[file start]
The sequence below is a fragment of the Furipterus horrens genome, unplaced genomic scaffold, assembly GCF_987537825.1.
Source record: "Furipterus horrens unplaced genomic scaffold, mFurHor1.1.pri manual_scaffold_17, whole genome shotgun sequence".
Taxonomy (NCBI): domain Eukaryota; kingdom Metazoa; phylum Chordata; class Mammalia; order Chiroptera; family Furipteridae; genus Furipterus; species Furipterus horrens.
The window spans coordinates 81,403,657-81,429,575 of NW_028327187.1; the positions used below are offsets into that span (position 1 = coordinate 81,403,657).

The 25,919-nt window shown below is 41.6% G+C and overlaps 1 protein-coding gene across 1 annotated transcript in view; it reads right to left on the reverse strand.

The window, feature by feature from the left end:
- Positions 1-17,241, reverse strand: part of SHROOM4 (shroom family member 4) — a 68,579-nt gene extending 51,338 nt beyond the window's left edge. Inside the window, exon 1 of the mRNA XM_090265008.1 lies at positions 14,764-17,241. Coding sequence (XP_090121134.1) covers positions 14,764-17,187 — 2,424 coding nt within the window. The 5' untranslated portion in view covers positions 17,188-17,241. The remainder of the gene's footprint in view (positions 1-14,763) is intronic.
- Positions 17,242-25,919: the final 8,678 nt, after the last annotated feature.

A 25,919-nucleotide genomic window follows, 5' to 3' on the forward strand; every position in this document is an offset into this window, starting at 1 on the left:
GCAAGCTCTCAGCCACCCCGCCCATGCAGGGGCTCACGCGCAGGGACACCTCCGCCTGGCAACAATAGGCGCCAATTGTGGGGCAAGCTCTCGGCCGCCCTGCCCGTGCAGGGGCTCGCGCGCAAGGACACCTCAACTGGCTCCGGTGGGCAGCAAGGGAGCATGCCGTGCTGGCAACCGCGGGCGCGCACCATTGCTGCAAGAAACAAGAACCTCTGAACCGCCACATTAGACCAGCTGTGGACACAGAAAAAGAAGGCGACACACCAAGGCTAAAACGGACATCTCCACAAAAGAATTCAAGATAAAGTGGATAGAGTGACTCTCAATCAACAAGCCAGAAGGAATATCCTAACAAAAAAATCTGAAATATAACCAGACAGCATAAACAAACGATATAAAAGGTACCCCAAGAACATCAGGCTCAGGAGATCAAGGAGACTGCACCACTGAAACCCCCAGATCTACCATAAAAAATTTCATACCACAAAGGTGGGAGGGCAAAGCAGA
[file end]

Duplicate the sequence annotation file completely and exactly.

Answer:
The sequence below is a fragment of the Furipterus horrens genome, unplaced genomic scaffold, assembly GCF_987537825.1.
Source record: "Furipterus horrens unplaced genomic scaffold, mFurHor1.1.pri manual_scaffold_17, whole genome shotgun sequence".
Taxonomy (NCBI): domain Eukaryota; kingdom Metazoa; phylum Chordata; class Mammalia; order Chiroptera; family Furipteridae; genus Furipterus; species Furipterus horrens.
The window spans coordinates 81,403,657-81,429,575 of NW_028327187.1; the positions used below are offsets into that span (position 1 = coordinate 81,403,657).

The 25,919-nt window shown below is 41.6% G+C and overlaps 1 protein-coding gene across 1 annotated transcript in view; it reads right to left on the reverse strand.

The window, feature by feature from the left end:
- Positions 1-17,241, reverse strand: part of SHROOM4 (shroom family member 4) — a 68,579-nt gene extending 51,338 nt beyond the window's left edge. Inside the window, exon 1 of the mRNA XM_090265008.1 lies at positions 14,764-17,241. Coding sequence (XP_090121134.1) covers positions 14,764-17,187 — 2,424 coding nt within the window. The 5' untranslated portion in view covers positions 17,188-17,241. The remainder of the gene's footprint in view (positions 1-14,763) is intronic.
- Positions 17,242-25,919: the final 8,678 nt, after the last annotated feature.

A 25,919-nucleotide genomic window follows, 5' to 3' on the forward strand; every position in this document is an offset into this window, starting at 1 on the left:
GCAAGCTCTCAGCCACCCCGCCCATGCAGGGGCTCACGCGCAGGGACACCTCCGCCTGGCAACAATAGGCGCCAATTGTGGGGCAAGCTCTCGGCCGCCCTGCCCGTGCAGGGGCTCGCGCGCAAGGACACCTCAACTGGCTCCGGTGGGCAGCAAGGGAGCATGCCGTGCTGGCAACCGCGGGCGCGCACCATTGCTGCAAGAAACAAGAACCTCTGAACCGCCACATTAGACCAGCTGTGGACACAGAAAAAGAAGGCGACACACCAAGGCTAAAACGGACATCTCCACAAAAGAATTCAAGATAAAGTGGATAGAGTGACTCTCAATCAACAAGCCAGAAGGAATATCCTAACAAAAAAATCTGAAATATAACCAGACAGCATAAACAAACGATATAAAAGGTACCCCAAGAACATCAGGCTCAGGAGATCAAGGAGACTGCACCACTGAAACCCCCAGATCTACCATAAAAAATTTCATACCACAAAGGTGGGAGGGCAAAGCAGA